[This is mainly just a test post using my individual login…] Most of us affiliated with libraries would list “reading” as a primary hobby, but I’m curious what else people are involved in, what non-library activities we enjoy. I play clarinet in a community band, for instance, and I also just got an acoustic guitar for Christmas and can’t WAIT to learn to play. (Anyone want to offer me free instruction? I’ll trade proofreading/copyediting services for guitar lessons… 🙂 )
I was talking with Hillary Corbett a couple of weeks ago about the Laura Ingalls Wilder books, which I am rereading with my 10-year old. I mentioned how well they are holding up over time, and Hillary observed that you see different things in them when you read them as adults. Little incongruities raise new questions, some of the events have a different cast once you’ve taken a few history classes. For me, what I notice is what a real character Pa is. Clearly Ingalls wanted to honor him, and I can understand that. For example, he is an incredible carpenter with skills ranging from being able to build a log cabin to being able to carve a delicate wall bracket. Second, he’s a musician with hundreds of songs in his repertoire. Third, he obviously has a sixth sense about how to communicate without words, with animals and with Native Americans. But there’s a little dark side, too, he’s really restless and can’t seem to stay in one place more than a couple of years, even at the expense of his family’s comfort and prosperity he seems very impulsive about moving around. Ma clearly doesn’t like it but she always just goes along, which really bugs me, too. Hillary said she’s curious about Dr. Tan in Little House on the Prairie. He’s the first black man Laura sees, and he is said to be “a doctor with the Indians.” What’s up with that? Were the Osage in the practice of hiring African Americans to provide them with healthcare? Was it a government program? And has anyone researched him as a person? Here’s my burning question: why did Pa go to Osage territory? Who is “a man in Washington” who told him it would be OK to settle there, which it clearly wasn’t. Did he feel guilty when he realized that the government was going to honor its Indian treaty, is that why he was so anxious to leave even before the soldiers came to resettle them? There are a LOT of web sites about the little house books, here are two I found in which the authors appear to know what they’re talking about: http://www.pioneergirl.com (click on “my blog” at the bottom) http://extras.denverpost.com/books/chap141.htm (an excerpt from Miller’s “Becoming Laura Ingalls Wilder” ) About Dr. Tan–turns out he’s really Dr. George Tann and is buried in the Mt. Hope Cemetary in Independence. http://blogs.bootsnall.com/Seafarer/travel-in-the-usa/stepping-inside-the-little-house-on-the-prairie.html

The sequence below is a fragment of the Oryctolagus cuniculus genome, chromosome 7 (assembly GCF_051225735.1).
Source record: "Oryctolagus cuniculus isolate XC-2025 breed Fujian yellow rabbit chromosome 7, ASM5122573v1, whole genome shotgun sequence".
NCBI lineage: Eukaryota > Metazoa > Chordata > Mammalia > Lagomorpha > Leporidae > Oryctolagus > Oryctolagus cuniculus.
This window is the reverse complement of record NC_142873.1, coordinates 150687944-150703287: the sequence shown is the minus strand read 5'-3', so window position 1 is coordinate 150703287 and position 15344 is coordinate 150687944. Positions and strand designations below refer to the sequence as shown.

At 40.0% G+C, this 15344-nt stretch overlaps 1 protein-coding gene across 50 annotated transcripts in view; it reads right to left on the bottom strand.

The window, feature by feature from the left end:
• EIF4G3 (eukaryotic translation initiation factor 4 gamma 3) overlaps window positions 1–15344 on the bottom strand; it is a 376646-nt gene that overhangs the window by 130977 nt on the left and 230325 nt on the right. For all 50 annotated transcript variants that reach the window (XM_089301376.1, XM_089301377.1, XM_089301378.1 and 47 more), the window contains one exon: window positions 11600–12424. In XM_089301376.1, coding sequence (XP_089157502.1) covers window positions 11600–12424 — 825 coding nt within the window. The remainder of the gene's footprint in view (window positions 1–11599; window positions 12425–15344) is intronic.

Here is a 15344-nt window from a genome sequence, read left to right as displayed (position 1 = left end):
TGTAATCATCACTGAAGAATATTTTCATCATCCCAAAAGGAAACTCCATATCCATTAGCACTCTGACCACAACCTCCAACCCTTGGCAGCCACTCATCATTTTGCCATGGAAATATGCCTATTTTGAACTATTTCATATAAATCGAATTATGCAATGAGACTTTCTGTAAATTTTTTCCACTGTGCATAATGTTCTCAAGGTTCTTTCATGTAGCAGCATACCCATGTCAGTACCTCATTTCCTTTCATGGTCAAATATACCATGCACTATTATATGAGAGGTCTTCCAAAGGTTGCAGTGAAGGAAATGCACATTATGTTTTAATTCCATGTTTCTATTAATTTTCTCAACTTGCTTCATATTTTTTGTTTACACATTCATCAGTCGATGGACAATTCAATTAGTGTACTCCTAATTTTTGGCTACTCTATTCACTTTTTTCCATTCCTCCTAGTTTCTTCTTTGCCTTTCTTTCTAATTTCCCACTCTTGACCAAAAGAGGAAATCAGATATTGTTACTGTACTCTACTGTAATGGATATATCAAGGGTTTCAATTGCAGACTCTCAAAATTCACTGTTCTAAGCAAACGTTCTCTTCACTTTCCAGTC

Writing an e-mail or a letter is one thing but posting something to a blog is totally different. E-mails can be rambling and just thoughts and also don’t need to have spelling corrected, Spell Checker where are you? Blogs on the other hand…wow for someone heading from middle age to old age I am just farklempt ( a jewish word I just love ) and also one could say fartoost. I have just been shown a wonderful Yiddish website so will now be using some of the wonderful words I have found on it. But it is all fun and I am hoping that it won’t take me too long to learn all the ins and outs of blogging. Debbie
This recent New Yorker article gives a lovely overview of the progress we’ve made, as humans, in digitizing our intellectual output. You may notice that the article’s author, Anthony Grafton, is a clear library supporter, as all good and right-thinking people are. However, even if libraries aren’t your cup of tea, Mr. Grafton makes clear the sheer scale of effort that truly “putting it all up on the Web” entails. As any of our researchers in pre-1900 areas know (Poole’s Index, anyone?) the bulk of our intellectual heritage is not digitized. Who’s going to digitize it? And who’s going to organize the resulting mass of stuff so it’s usable?
Karen Merguerian: Our engineering librarian, Joan Omoruyi, has recently called our attention to an article published in Journal of Cell Biology, which calls into question the methodology used in determining journal impact factors. The article is here: http://0-www.jcb.org.ilsprod.lib.neu.edu/cgi/doi/10.1083/jcb.200711140 The NU Libraries recently acquired access to Journal Citation Reports, which includes journal impact factors.